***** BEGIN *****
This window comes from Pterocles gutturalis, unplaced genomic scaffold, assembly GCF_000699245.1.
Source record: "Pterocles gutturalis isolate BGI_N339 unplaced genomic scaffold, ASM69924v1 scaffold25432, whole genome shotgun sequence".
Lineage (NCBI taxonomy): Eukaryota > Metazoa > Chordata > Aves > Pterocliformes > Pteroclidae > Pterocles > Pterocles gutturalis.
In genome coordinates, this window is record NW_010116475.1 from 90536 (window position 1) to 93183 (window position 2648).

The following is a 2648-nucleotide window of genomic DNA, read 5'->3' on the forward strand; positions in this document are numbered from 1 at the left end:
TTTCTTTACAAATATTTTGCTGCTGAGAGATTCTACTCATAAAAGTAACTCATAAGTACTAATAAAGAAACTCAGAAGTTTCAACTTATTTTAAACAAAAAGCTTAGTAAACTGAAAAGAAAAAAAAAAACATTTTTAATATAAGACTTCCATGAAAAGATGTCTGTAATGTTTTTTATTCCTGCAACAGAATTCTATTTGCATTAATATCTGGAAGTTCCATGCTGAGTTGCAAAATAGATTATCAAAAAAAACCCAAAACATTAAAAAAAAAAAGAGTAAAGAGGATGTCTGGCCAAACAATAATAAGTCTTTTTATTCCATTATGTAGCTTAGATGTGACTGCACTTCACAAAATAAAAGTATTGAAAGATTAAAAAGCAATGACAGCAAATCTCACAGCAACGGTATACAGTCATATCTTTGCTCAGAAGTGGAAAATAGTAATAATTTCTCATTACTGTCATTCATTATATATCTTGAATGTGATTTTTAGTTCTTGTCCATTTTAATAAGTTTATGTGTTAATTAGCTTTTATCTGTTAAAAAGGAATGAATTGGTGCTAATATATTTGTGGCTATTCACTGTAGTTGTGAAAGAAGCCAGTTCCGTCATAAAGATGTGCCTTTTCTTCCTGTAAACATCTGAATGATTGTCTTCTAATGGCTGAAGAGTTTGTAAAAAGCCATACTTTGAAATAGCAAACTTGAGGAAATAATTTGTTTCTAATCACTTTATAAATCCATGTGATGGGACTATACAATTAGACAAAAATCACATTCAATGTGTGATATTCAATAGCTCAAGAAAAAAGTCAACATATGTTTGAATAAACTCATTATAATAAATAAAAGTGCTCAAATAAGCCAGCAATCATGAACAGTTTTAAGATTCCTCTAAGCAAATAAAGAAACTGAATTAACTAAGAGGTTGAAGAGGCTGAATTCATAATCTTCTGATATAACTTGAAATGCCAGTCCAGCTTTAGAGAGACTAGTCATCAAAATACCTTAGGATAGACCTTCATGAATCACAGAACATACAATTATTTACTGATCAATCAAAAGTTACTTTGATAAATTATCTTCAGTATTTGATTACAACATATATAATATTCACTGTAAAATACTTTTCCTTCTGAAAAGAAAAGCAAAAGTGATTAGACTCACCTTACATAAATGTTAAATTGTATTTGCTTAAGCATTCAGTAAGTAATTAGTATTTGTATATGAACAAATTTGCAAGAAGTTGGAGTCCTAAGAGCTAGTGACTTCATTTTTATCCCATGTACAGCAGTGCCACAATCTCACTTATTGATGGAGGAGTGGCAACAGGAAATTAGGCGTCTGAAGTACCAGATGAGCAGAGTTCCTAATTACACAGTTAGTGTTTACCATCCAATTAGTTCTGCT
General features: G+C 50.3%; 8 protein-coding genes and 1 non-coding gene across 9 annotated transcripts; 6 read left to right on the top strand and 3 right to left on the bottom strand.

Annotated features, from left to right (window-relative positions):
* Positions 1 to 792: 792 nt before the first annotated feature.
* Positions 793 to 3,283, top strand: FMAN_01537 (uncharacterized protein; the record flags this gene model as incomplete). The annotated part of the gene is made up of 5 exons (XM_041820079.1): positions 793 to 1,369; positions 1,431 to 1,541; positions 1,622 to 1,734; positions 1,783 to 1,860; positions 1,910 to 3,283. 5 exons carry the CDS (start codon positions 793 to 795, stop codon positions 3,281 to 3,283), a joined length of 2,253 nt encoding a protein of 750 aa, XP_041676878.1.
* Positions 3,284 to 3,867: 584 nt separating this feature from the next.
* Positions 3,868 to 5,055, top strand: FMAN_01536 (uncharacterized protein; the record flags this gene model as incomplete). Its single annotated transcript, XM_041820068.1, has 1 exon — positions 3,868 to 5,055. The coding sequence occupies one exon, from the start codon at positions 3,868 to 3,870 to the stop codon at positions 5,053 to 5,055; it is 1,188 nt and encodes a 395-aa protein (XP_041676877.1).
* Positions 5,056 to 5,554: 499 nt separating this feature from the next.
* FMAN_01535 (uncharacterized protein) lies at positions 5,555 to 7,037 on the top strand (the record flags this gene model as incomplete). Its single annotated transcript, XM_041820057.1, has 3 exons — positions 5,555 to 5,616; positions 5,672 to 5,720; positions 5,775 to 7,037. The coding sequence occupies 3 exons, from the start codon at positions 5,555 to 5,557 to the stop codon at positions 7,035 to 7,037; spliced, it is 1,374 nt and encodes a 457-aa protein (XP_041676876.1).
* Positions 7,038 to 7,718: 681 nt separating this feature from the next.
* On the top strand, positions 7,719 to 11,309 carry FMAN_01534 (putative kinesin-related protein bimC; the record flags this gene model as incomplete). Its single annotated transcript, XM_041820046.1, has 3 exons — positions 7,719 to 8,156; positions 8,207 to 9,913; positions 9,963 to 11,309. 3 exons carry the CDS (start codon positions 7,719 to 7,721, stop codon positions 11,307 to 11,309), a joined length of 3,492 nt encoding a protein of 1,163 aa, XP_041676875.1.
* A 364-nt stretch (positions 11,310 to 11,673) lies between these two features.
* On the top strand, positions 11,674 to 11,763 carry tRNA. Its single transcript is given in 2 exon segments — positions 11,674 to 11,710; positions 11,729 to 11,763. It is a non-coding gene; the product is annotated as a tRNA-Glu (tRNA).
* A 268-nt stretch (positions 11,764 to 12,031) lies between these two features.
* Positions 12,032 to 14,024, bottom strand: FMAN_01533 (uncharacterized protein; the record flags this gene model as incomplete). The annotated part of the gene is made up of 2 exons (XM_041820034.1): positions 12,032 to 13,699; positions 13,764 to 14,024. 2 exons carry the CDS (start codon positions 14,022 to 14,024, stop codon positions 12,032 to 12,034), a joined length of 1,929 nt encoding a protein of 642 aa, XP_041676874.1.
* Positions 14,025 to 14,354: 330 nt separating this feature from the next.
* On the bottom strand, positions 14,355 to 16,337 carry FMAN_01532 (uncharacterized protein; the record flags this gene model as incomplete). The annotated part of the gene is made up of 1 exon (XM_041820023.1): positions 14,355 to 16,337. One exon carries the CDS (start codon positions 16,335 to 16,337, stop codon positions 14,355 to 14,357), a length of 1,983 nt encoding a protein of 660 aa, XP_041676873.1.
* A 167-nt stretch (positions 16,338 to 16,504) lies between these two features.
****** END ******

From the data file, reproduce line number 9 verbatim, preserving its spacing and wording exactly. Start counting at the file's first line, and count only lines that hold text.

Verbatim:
* Positions 1 to 792: 792 nt before the first annotated feature.